Next | Previous
1 | 2 | 3 | 4 | 5 | 6 | 7 | 8 | 9 | 10 | 11
At some point in 1979 the decision was made to shorten the name to The dBs, and devote more or less equal time to Chriss and Peters songs. Peter gradually began playing more guitar and less organ; although the Acetone maintained its spot onstage until Chris left the band, all the songs that featured organ were by Chris (and covers such as "Last Night," "Take Five," and "Tomorrow Never Knows").
The band acquired something of a reputation in its early days for equipment mishap/breakdown. Amps that suddenly stopped working, cymbal stands falling over, radio reception in the middle of songs . . . one just never knew what to expect at a dBs show. Editor/publisher Andy Schwartz penned a holiday poem in the Rocker mentioning bands and scenesters around at the time, in which he hoped that for Christmas "The dBs get new amps."
Attempts to interest record companies continued, albeit without management representation. Betrock championed the cause tirelessly, and there were other supporters within the industry, but the general reaction was that the band needed more polish, professionalism, an image. "Quirky" was the adjective most frequently used in articles and reviews about The dBs, a tag that proved hard to shake and a word still rather unpopular with former members.
In 1980 The dBs became one of the first of dozens of bands that took up rehearsal space in a building on 8th Avenue that had been full of tiny clothing manufacturers in the heart of the Fashion District. The Music Building, as it came to be known, was cleared of giant weaving machines (and the DC current used to run them) and rooms rented out to bands. This would remain the place the band rehearsed until 1987.
(The guy that was in charge can lay claim to a small bit of dBs history, although hell never know it. At a first meeting to check out the place, Gene and Will were left speechless when, out of the blue, he picked up two rolls of toilet paper from the storage area his office shared and started talking about the woman he had gone out with the previous evening: "She was like this [toilet paper rolls on chest] . . . and like this [on buttocks]!" This was a longtime source of amusement in the band; years later his words were immortalized in an album title, and are in the runoff grooves on the LP.)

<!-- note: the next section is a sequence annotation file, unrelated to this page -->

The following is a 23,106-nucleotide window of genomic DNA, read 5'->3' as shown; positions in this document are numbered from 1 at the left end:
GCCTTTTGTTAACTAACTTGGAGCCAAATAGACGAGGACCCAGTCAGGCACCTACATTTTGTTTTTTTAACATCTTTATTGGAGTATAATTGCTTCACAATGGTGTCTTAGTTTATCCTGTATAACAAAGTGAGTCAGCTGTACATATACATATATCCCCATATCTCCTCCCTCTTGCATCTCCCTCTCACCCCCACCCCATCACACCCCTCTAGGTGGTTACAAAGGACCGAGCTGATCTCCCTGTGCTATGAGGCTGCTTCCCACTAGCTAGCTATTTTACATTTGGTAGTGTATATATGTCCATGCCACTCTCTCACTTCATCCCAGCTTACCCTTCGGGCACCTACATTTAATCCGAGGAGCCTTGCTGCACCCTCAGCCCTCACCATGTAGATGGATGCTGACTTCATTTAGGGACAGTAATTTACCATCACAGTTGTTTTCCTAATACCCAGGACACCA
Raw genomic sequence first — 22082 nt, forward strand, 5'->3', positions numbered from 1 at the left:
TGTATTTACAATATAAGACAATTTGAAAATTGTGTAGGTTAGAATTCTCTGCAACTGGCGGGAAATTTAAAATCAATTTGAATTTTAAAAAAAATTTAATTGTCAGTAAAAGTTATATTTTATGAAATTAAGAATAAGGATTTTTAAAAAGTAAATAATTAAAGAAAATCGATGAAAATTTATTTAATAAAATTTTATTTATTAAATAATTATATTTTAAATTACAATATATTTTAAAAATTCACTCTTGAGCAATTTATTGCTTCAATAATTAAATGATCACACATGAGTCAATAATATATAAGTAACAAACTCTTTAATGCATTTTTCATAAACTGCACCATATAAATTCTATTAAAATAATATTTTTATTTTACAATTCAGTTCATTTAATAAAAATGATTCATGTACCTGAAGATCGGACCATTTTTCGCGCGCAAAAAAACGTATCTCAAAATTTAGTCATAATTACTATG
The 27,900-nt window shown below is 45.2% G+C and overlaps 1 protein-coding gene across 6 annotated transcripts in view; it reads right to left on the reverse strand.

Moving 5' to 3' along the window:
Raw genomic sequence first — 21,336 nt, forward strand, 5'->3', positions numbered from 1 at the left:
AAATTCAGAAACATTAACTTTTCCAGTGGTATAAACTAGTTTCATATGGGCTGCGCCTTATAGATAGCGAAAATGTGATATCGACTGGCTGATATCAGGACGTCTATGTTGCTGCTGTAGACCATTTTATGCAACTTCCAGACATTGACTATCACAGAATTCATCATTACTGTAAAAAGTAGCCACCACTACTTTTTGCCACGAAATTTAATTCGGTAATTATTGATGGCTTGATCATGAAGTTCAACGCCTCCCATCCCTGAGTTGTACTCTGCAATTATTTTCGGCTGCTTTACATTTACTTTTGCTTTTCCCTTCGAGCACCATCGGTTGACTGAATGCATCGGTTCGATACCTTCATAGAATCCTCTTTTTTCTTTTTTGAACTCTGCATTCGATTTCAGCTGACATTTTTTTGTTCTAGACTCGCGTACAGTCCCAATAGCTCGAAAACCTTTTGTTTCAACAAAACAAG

The building was (and probably still is) twelve floors of cacophony, especially on weeknights when fewer bands had gigs and so rehearsed. Madonna had a space there (and famously used it for a crash pad something various members of The dBs also occasionally resorted to, especially Will); the Fleshtones, the Del-Lords, and hundreds of other bands came and went. The elevators broke down regularly, as did the toilets.
There was something of a community atmosphere, though the musicians were not necessarily sympatico musically, and it certainly had an only-in-New-York quality. One night when the door to The dBs room was ajar, Andy Warhol wandered in with his retinue of beautiful boys, asked a couple of questions, and wandered back out. One sad night at the end of rehearsal, on the way out the halls were abuzz with news that John Lennon had been shot an event that took place less than two miles away, straight up Eighth Avenue.